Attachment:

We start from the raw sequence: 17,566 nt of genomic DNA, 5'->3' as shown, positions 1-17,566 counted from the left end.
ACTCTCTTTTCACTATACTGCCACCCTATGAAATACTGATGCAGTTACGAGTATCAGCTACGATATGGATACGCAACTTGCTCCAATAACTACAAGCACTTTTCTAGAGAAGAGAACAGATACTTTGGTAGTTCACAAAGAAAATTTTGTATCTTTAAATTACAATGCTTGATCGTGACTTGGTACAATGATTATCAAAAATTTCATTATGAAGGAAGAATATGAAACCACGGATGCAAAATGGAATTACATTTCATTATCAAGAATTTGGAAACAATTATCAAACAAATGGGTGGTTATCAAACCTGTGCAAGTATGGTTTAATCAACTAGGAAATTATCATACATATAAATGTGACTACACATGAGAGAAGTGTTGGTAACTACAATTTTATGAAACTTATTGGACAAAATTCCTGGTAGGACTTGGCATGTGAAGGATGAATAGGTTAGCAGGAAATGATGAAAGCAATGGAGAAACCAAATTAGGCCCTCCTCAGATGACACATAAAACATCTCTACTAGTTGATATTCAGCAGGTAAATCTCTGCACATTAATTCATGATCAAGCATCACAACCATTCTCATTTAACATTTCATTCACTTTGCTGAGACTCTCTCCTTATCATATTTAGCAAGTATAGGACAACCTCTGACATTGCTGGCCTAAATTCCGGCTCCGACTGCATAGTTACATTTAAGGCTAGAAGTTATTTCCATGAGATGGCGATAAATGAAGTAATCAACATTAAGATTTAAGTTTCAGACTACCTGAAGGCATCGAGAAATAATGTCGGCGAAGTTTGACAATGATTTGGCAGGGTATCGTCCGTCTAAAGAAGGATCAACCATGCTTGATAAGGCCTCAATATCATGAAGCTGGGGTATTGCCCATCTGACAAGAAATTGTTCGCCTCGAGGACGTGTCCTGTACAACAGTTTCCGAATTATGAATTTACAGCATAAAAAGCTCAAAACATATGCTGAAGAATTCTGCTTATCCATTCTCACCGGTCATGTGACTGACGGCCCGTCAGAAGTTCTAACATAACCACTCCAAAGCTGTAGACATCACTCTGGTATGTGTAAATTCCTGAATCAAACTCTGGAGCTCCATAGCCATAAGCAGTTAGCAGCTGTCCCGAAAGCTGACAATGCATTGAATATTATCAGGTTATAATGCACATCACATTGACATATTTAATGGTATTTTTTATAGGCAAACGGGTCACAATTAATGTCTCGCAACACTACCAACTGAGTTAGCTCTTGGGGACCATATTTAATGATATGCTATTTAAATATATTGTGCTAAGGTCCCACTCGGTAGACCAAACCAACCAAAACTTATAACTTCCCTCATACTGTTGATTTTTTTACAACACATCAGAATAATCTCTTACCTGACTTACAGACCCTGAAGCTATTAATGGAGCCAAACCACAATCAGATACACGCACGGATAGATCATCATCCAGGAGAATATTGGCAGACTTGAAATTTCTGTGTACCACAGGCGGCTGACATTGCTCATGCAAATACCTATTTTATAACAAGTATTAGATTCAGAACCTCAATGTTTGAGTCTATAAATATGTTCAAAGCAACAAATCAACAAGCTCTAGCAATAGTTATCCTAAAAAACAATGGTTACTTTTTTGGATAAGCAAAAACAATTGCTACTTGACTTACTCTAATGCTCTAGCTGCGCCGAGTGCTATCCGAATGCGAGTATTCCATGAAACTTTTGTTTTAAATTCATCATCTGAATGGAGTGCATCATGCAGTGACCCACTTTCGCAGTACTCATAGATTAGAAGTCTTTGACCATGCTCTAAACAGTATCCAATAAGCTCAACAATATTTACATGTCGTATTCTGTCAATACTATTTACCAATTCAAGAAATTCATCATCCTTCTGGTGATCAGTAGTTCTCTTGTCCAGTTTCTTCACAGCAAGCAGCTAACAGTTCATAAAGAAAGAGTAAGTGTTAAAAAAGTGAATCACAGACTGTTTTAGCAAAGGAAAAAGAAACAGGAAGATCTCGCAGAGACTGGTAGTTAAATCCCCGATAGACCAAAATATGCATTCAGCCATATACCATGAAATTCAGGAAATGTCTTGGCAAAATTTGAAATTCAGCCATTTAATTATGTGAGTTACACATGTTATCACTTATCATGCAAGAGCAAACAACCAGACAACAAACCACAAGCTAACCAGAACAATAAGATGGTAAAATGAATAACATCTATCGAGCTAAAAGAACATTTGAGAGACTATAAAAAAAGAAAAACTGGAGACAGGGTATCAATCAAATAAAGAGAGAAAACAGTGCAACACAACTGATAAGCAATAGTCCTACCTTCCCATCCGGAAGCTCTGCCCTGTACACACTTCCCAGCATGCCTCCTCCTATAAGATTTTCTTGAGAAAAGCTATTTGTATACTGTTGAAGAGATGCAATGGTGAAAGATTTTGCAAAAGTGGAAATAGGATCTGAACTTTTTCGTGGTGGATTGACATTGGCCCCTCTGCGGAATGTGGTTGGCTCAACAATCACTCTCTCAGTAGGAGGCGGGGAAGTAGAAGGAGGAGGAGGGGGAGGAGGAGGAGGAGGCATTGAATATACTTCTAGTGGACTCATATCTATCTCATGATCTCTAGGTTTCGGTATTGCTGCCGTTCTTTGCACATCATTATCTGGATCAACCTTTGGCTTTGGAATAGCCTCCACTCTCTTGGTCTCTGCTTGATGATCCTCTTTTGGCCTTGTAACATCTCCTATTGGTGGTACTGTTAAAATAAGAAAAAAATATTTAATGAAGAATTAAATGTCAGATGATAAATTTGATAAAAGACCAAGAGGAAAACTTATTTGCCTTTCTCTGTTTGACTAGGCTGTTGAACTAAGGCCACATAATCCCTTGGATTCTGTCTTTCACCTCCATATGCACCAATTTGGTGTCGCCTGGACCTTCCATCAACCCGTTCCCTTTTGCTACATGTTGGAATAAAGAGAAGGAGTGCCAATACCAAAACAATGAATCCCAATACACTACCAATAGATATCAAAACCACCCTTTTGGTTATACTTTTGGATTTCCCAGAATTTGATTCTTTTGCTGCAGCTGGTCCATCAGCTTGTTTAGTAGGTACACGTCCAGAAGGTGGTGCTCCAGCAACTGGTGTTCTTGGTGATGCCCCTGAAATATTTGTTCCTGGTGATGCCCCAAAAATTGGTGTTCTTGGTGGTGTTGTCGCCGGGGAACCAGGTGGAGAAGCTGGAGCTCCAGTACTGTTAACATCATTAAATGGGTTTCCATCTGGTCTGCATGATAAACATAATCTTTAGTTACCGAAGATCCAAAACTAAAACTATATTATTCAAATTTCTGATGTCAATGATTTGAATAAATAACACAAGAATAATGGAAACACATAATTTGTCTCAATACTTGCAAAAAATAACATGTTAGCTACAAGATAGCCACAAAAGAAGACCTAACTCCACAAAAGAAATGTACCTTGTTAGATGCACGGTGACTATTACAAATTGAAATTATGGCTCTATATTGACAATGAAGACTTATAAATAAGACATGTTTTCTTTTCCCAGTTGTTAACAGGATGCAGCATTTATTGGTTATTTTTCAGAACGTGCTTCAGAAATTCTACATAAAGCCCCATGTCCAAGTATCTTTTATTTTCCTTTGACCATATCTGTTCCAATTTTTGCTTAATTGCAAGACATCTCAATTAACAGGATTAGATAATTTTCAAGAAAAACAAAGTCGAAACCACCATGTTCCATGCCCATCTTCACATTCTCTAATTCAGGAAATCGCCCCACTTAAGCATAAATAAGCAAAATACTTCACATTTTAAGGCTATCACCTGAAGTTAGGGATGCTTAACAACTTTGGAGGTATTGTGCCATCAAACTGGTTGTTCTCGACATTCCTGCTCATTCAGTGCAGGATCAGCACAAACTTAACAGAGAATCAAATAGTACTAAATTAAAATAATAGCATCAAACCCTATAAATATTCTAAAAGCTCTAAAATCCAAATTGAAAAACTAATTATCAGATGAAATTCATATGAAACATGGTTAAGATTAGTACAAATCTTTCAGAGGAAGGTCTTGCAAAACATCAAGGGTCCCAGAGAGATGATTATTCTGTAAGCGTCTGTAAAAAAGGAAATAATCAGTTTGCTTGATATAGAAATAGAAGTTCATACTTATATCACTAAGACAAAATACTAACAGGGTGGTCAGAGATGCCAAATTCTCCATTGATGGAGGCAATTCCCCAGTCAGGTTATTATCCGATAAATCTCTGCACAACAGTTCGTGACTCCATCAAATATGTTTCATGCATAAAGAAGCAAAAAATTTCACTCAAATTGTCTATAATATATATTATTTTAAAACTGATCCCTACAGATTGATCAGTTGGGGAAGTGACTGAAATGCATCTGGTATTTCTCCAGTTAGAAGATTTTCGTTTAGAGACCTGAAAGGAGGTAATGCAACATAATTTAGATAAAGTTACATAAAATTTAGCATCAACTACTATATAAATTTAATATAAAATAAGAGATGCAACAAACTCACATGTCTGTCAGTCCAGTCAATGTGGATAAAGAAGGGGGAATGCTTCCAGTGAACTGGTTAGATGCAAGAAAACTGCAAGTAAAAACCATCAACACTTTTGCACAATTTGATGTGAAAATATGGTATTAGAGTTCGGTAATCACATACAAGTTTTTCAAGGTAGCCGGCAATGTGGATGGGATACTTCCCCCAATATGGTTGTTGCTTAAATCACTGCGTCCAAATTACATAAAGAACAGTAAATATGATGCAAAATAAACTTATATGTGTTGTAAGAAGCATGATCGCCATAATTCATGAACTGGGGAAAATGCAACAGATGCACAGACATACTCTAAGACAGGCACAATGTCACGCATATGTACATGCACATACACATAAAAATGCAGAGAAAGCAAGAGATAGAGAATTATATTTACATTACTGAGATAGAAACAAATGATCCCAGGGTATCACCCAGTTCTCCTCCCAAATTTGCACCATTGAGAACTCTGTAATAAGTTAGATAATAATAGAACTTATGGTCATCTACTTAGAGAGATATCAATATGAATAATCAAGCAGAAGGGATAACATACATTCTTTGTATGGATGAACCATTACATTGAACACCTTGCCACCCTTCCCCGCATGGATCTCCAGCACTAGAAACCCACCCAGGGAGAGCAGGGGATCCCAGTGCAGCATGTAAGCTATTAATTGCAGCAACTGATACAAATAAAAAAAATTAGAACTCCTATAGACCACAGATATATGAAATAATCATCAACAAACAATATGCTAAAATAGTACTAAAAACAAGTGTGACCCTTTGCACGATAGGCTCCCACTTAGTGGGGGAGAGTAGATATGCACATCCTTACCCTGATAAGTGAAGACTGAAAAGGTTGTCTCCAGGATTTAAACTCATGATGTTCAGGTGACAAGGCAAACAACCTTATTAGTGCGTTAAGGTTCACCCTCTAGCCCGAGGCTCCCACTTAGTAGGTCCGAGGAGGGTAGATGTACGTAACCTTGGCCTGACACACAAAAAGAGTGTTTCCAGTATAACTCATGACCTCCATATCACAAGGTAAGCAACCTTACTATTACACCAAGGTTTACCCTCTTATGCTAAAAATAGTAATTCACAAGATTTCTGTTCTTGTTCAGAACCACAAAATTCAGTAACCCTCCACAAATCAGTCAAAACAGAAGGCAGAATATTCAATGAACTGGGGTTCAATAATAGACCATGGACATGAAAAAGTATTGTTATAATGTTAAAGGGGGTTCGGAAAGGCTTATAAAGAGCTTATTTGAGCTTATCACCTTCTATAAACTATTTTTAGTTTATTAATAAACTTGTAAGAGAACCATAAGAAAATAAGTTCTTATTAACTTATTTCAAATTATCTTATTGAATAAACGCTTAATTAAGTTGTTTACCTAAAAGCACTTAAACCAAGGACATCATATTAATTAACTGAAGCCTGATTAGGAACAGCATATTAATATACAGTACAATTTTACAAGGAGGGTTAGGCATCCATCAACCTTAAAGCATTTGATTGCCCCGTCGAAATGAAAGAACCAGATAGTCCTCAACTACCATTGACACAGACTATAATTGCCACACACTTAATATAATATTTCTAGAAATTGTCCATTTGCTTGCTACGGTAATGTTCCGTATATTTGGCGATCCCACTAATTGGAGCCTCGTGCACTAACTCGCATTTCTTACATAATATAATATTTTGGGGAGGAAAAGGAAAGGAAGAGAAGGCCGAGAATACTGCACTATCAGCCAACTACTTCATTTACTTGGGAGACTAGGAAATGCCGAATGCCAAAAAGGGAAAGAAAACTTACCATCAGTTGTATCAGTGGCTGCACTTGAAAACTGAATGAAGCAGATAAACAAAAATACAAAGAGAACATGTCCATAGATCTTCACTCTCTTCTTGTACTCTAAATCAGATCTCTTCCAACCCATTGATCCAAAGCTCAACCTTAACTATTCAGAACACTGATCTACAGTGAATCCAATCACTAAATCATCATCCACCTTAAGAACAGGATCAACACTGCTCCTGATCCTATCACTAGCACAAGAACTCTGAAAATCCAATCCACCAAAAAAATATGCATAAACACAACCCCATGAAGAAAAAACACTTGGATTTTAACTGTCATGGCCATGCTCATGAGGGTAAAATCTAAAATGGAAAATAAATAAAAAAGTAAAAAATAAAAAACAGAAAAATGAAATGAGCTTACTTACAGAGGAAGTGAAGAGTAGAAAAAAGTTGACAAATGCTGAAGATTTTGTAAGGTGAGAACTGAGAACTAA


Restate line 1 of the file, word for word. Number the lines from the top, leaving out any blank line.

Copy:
We start from the raw sequence: 17,566 nt of genomic DNA, 5'->3' as shown, positions 1-17,566 counted from the left end.